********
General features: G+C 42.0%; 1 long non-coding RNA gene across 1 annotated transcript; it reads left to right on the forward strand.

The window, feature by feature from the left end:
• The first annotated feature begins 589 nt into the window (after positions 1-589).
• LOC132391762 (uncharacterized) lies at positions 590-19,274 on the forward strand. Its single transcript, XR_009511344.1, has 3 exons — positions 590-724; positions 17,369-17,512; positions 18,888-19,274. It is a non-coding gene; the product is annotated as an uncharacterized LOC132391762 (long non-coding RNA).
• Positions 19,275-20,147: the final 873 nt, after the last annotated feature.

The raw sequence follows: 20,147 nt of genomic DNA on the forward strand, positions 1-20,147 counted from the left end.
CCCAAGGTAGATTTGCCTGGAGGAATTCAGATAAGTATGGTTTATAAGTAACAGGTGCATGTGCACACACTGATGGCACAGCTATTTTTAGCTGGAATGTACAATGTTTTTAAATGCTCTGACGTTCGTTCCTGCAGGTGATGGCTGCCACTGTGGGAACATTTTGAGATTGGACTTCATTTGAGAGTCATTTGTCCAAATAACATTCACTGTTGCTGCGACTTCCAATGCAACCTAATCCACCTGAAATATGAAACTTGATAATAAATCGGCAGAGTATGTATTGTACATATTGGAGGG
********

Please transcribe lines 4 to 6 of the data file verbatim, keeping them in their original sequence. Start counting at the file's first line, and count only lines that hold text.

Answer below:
• LOC132391762 (uncharacterized) lies at positions 590-19,274 on the forward strand. Its single transcript, XR_009511344.1, has 3 exons — positions 590-724; positions 17,369-17,512; positions 18,888-19,274. It is a non-coding gene; the product is annotated as an uncharacterized LOC132391762 (long non-coding RNA).
• Positions 19,275-20,147: the final 873 nt, after the last annotated feature.

The raw sequence follows: 20,147 nt of genomic DNA on the forward strand, positions 1-20,147 counted from the left end.